Thursday, June 21, 2018

Some Smashing Comics for Dealing with Grief

Technically this is “Bad Geek Confessions: The Hulk” but I liked the other title.

After years of confusion, I finally figured out how and why I read the Hulk

And also why I suddenly have a long box filled with the Green Goliath’s adventures.  

For a long time, I decided I viewed him the same way I view the Punisher: a fantastic guest star to see how other heroes dealt with him, but his solo adventures normally didn’t interest me.

Except for the times that they did.

Every so often, I’d find myself binging my entire collection of Hulk comics, while adding a couple as I read references that sparked my interest.  Then it would fade away.

A huge comic acquisition temptation, during the non-binging times, was always collections of Peter David’s epic twelve year run on the title.  Unlike almost every other comic book based temptation, I never gave into that one.

Peter David is one of my favorite writers, not just of comic books, but his essays and novels as well.  His Hulk comics are considered the high mark for the character, and are excellent and well written adventures, delving into deep psychological and personal issues of Bruce, Betty and the rest of his friends and foes.  They established much of the mythology and supporting cast that have continued along with the character.

Yet when I found myself in the proper mood for some new “Hulked out” reading, or rereading what I had, I wasn’t drawn to his stuff.  Contrariwise, in my normal comic reading mode, I wasn’t drawn to the character.

Turning my sporadic Hulk collection into a long box this past year is largely the fault of the same writer that expanded my Fantastic Four collection during the nu52 DC withdrawal period, Mark Waid. There was also a huge extra pull from the return of Walt Simonson to Thor,  since his legendary run was my gateway drug to comics collecting.

I’d seen Waid had done a run on old Jade Jaws, and kept thinking about trying it out when the occasional Hulk mood struck me.  I finally broke down this year when Indestructible Hulk, the Complete Collection came out.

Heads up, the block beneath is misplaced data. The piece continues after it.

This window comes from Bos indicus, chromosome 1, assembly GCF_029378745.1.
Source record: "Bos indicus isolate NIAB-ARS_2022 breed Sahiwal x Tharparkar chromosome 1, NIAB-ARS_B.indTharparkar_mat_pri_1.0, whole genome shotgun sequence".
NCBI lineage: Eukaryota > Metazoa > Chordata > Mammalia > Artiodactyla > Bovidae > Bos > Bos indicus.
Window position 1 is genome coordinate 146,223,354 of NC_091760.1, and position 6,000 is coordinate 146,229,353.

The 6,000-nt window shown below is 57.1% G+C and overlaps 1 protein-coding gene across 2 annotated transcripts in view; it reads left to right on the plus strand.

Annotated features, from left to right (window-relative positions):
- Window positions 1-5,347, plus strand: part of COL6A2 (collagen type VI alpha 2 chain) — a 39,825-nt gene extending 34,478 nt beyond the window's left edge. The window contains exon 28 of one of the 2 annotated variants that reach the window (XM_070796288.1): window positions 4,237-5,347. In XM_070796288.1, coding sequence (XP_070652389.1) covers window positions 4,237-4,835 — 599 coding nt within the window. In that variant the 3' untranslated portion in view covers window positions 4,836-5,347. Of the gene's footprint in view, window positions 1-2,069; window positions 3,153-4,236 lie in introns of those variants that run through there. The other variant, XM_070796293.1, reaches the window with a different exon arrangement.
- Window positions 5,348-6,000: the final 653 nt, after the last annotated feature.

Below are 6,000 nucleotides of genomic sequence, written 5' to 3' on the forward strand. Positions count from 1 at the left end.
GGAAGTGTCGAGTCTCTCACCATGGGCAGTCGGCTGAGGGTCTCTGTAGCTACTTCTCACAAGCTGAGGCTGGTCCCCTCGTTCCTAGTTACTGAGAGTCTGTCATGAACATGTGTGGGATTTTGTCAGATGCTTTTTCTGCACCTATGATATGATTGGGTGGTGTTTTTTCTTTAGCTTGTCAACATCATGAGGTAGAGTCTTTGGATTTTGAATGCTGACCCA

In my excitement, I forgot that “complete” is rarely an accurate term in the comic book world.  That “complete” volume was the middle chapter, with equal sized “completeness” of Jason Aaron before and a smidgen more Waid handing off to Gerry Duggan afterwards. Since I was also a fan of the insane fun in Aaron’s Ghost Rider and Duggan’s Deadpool runs,  and the descriptions appealed to the Hulk mood I’d found myself in,  I completed the set.

Because I have “issues” in both senses of the word.

I usually run on minimal sleep without problems, but when I get really sick it goes beyond man-flu to full on hibernation.  At my worst, since I’m sleeping eighteen to twenty hours a day, I end up nocturnal and reading comics in the few hours I'm awake in the middle of the night.  Earlier this year, I worked through all of the above runs and then reread the rest of my collection during a severe episode of being plague bound and finally figured out my personal Hulk puzzle. 

At the times a mood strikes me that I need to read Hulk comics, it is not the same mood that would send me looking for excellent and well written adventures, delving into deep psychological and personal issues.

David’s Hulk stories are fantastic. (I do have some, it’s nearly impossible to have Hulk comics and not own any of his. Plus I very much enjoyed the couple of times he returned to more traditional forms of character…and his female self-confident cousin as well.  See Issues.)  But when David took over the title he admitted he wasn't interessted in writing the classic, savage “Hulk Smash!” version of the character. Instead he weaved tales using the ornery Grey Hulk (Mr. Fixit) and the Merged (Professor) Hulk versions primarily.

I originally though that when I’m in a Hulk mood, it was the need for “Hulk Smash!” that drove me.   However, there’s more to it. 

There’s quite a variety in the batch of adventures I own of the Incredible one, but they share one thing in common. I figured it out during those “plague readings” which included the introduction of the Red Hulk.  In those, Loeb’s writing was a tour through all manner of strange corners of that fictional universe, like his twelve issue Batman stories were, and McGuinness’s oversized and stylized art was perfect for the overly muscled members of the Marvel Universe that Hulk and his foes represent. 

Naturally, (again) I needed to fill in the Greg Pak Incredible Hulk trades in between the Loeb stories, which led to the Planet Hulk, and World War Hulk arcs before it, and the subsequent tales he wrote closing out his phenomenal run that aligned with my discovery.

Issues, people, issues.

The key factors I found for the Hulk stories, that now (issues) threatened to burst from the long box like any non-purple pants item of clothing Banner might own, are: whether combined or separate, and whether in conflict or in cooperation, the stories focus on Banner being a scientifically professional, competent and controlled individual with some issues, and the Hulk being an uncontrollably angry little boy, but who always is attempting do the right thing, even though his anger can cloud his perceptions and make him worried about messing up.  Pak added to it well by regularly reminding people in story (and the reader) that even during his worst rampages, the Hulk never killed anyone.  There’s also the element that those two apparently highly different individuals are really the same man. Bruce and the Hulk almost never accept this, but some of their closest allies, and interestingly worst enemies,  instinctively know it.